Little did Capote guess what the fallout would be when Esquire magazine published a preview extract from the novel in 1975. It was a blatant, cruel pastiche of the Swans.

Some of them never spoke to him again. And it wasn’t even very good. The novel was never published in full, and Capote would die lonely and unhappy aged 59, an alcoholic and drug-addict.

Wifedom: Mrs Orwell’s Invisible Life

by Anna Funder (Viking £20, 464 pp)

‘Patriarchy,’ writes Anna Funder in her quite angry meditation on the ‘invisible’ life of Eileen Orwell, ‘is a planetary ponzi scheme by which the time, work and lives of women are plundered and robbed’.

Reading the six biographies of Orwell, all of them by men, Funder was amazed to discover just how little Eileen Orwell was credited with his success.

Orwell himself, when examined through this prism, comes across as a selfish husband who took his wife totally for granted, expecting her to do all the housework, including unblocking the lavatories, in the succession of comfortless cottages and flats in which they lived.

When they met, she’d been a lively, confident student at UCL doing a Masters degree in psychology, which she gave up on marriage, to become a skivvy and typist for her husband.

When he went out to fight in the Spanish Civil War, Eileen followed him there and worked at the headquarters of the Independent Labour Party in Barcelona, risking just as much, if not more, danger from the Stalinist terror than Orwell.

It was thanks to her bravely going from place to place to get their passports stamped that they managed to escape Spain and avoid arrest. Orwell glosses over all this in Homage To Catalonia.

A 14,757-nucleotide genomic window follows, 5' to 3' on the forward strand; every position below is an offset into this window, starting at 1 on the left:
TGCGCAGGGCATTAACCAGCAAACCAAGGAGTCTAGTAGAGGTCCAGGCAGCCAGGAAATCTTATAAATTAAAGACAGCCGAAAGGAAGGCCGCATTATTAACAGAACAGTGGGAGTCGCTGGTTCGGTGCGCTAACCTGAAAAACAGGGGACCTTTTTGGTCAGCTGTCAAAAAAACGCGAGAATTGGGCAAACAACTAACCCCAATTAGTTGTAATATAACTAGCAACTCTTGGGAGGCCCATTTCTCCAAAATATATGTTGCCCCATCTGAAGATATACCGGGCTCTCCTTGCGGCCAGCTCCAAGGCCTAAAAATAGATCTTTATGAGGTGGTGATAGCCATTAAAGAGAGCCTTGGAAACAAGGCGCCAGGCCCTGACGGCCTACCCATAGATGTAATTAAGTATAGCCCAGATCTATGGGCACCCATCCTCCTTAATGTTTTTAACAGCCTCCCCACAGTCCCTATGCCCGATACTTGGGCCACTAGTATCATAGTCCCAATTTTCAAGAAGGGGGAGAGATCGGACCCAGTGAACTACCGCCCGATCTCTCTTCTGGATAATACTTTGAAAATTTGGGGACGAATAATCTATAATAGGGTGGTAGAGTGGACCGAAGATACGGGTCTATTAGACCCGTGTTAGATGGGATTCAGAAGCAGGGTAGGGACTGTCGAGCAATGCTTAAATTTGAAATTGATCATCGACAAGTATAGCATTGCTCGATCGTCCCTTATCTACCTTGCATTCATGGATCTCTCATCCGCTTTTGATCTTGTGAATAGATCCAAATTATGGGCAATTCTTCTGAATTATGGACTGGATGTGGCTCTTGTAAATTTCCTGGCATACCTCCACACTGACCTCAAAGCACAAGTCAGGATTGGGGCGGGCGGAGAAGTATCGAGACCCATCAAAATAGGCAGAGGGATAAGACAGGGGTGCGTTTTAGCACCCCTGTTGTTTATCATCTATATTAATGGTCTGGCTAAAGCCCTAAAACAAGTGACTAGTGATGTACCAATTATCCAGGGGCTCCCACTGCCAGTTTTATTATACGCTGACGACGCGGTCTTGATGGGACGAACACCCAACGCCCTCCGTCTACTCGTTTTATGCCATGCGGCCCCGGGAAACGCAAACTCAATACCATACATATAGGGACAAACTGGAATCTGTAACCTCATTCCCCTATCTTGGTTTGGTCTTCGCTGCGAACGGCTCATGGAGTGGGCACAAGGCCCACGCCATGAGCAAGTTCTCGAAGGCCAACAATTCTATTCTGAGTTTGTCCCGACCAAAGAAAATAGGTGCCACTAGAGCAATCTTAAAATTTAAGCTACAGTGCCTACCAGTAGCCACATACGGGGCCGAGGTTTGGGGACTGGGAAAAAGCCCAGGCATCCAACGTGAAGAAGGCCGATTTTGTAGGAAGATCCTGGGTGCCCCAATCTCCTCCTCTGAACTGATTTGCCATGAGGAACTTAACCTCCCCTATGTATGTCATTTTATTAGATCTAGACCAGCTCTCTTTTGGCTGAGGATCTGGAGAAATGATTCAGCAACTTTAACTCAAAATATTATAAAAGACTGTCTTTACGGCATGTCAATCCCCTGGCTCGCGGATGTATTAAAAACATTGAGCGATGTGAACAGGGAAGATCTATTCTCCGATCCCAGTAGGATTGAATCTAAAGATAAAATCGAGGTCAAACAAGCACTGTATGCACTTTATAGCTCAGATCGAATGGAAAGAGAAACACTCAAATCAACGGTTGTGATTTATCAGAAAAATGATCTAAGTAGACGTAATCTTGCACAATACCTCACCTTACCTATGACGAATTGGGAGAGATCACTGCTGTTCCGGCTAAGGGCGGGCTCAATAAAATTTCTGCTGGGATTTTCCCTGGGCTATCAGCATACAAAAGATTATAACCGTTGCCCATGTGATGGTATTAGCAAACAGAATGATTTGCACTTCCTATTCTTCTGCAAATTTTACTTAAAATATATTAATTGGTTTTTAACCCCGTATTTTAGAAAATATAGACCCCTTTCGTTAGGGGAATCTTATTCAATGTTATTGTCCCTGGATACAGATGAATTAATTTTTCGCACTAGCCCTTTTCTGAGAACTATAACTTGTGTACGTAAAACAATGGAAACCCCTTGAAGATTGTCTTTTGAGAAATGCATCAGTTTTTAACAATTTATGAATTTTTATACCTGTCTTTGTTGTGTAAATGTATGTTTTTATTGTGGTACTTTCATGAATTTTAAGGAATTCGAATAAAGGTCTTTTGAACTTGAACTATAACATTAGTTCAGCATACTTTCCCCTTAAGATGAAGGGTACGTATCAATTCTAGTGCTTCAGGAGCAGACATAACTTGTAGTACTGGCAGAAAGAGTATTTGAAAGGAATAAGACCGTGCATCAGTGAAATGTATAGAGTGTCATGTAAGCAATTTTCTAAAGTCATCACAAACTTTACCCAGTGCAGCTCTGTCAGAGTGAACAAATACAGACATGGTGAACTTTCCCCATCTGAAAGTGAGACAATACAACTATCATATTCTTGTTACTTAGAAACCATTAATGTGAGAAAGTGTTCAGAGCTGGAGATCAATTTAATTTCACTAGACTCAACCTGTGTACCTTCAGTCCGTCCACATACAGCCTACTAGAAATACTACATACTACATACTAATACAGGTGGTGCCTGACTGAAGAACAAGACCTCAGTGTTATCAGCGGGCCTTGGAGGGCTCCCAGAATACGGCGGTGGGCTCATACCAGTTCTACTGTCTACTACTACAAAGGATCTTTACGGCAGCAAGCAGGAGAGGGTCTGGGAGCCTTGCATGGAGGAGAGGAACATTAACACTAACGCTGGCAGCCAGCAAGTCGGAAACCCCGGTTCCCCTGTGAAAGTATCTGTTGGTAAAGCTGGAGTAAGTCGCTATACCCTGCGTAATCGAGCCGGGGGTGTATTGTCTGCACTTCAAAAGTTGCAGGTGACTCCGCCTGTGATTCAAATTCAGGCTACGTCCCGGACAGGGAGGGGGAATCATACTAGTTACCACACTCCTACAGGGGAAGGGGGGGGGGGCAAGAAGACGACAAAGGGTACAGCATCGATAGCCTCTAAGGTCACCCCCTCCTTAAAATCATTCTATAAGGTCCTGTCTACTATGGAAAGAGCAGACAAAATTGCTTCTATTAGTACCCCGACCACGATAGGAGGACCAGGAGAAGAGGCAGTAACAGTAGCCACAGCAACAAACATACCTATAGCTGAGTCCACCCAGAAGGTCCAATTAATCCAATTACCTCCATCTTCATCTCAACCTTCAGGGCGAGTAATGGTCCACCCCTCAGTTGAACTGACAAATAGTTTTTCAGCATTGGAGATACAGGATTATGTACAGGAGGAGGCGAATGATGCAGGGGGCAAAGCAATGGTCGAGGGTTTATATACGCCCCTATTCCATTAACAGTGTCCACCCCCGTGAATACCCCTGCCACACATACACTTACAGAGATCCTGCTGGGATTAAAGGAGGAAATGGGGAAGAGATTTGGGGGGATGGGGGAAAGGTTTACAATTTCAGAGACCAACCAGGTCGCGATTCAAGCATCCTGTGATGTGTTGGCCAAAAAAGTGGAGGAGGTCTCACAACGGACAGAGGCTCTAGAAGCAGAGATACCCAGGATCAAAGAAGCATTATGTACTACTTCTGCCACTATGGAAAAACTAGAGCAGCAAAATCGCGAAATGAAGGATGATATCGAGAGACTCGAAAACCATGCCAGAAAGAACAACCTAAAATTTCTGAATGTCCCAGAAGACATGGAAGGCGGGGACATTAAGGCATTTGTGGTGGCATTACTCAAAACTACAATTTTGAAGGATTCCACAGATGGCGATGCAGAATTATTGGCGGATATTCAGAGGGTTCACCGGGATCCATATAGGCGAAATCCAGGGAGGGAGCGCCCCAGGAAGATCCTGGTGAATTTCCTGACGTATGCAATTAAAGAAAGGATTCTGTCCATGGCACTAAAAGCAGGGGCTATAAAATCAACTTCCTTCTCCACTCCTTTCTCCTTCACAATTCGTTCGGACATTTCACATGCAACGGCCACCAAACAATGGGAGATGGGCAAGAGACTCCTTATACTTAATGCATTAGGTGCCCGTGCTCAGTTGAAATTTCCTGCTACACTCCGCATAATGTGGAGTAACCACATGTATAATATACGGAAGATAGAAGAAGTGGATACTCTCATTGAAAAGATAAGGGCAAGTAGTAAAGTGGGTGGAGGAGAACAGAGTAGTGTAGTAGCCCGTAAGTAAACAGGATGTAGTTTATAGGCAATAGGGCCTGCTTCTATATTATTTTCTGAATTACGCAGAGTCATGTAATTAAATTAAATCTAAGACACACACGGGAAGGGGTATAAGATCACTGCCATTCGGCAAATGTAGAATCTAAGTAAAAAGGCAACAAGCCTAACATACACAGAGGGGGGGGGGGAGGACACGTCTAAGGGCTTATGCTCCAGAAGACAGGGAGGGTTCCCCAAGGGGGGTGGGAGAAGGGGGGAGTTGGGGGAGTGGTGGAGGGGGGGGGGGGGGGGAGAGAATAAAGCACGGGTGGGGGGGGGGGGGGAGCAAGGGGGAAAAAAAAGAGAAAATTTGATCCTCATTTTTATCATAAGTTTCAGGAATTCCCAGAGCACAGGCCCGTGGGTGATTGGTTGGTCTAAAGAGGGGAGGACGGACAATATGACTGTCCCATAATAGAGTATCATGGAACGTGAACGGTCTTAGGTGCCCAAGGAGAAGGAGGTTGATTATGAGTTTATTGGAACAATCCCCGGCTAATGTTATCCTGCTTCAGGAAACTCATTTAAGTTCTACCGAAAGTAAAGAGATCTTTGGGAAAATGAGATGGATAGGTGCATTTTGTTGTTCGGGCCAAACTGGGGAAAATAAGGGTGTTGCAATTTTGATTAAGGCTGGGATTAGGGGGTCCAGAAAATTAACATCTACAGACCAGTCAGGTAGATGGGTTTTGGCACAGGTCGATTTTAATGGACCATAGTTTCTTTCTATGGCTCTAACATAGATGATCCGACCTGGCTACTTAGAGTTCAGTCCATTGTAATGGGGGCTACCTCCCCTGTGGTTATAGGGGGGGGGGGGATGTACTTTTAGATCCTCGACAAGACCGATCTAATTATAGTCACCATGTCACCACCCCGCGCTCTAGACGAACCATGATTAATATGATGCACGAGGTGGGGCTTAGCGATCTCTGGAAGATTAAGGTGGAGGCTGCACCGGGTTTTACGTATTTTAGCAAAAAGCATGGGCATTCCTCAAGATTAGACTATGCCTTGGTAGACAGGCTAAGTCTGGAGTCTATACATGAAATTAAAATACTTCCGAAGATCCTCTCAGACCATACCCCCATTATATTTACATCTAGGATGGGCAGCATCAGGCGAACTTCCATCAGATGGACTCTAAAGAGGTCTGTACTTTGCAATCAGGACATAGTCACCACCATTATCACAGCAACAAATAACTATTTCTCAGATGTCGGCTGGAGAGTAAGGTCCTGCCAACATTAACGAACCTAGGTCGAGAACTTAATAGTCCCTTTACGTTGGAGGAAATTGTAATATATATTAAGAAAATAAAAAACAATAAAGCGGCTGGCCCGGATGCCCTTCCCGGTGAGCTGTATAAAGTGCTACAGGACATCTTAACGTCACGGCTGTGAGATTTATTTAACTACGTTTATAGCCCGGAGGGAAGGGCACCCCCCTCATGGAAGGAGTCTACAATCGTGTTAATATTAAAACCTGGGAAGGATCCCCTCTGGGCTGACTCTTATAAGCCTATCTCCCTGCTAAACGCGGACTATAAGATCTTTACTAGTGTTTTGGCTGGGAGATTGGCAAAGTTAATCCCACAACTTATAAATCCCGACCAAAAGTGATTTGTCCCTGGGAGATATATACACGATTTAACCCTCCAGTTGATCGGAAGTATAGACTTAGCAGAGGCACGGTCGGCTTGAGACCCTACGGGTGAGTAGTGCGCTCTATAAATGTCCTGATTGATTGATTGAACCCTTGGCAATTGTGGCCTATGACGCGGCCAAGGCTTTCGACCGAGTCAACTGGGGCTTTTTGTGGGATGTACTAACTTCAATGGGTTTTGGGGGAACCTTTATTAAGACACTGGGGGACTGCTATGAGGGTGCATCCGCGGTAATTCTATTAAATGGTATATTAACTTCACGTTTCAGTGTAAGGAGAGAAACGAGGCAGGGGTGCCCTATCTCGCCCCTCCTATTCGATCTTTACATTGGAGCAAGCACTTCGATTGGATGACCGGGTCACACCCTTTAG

Reading letters to her friends, we see Eileen’s self-esteem sinking, till her shocking death on the operating table aged 39 (Orwell was abroad at the time). Funder mingles her account with semi-fictional reconstructions of key moments in Eileen’s life, plus glimpses of her own marriage, so this is part-biography, part-novel, and part-polemic.

The Knowledge Book of Notes & Quotes

by Jon Connell (Connell Publishing £12.99, 132 pp)

Addicts of the magazine The Week, and of daily online news bulletin The Knowledge, both founded by visionary journalist Jon Connell, are familiar with their marvellous ‘Wit and Wisdom’ quotations — a whole section of them in The Week, and one pithy quotation per day in The Knowledge. They are unfailingly spot-on in their summing up of some small and often unpalatable truth about human nature.

In this superbly readable collection of ‘wit and wisdom’ quotations, Connell has collected some of his favourites. Each makes you stop and think.

They range from cheerful and inspiring (‘The best way to cheer yourself up is to try to cheer somebody else up’ — Mark Twain) via waspish (‘Hear no evil, speak no evil, and you won’t be invited to cocktail parties’ — Oscar Wilde) to instructive about human capability (‘Talent sets the floor, character sets the ceiling’ — Bill Belichick, American football coach) to embarrassingly true (‘A secret is something that is only repeated to one person at a time’ — Robert McCrum; ‘We only confess our little faults to persuade people that we have no large ones’ — François de la Rochefoucauld).

Divided into themes such as The Secret Of Happiness, Other People, Love, Money, Politics, and Books, and enhanced by Maddy Fletcher’s sweet illustrations, this book will be devoured on Christmas afternoon. And the reader will agree with Churchill (quoted here): ‘Everything looks better after lunch.’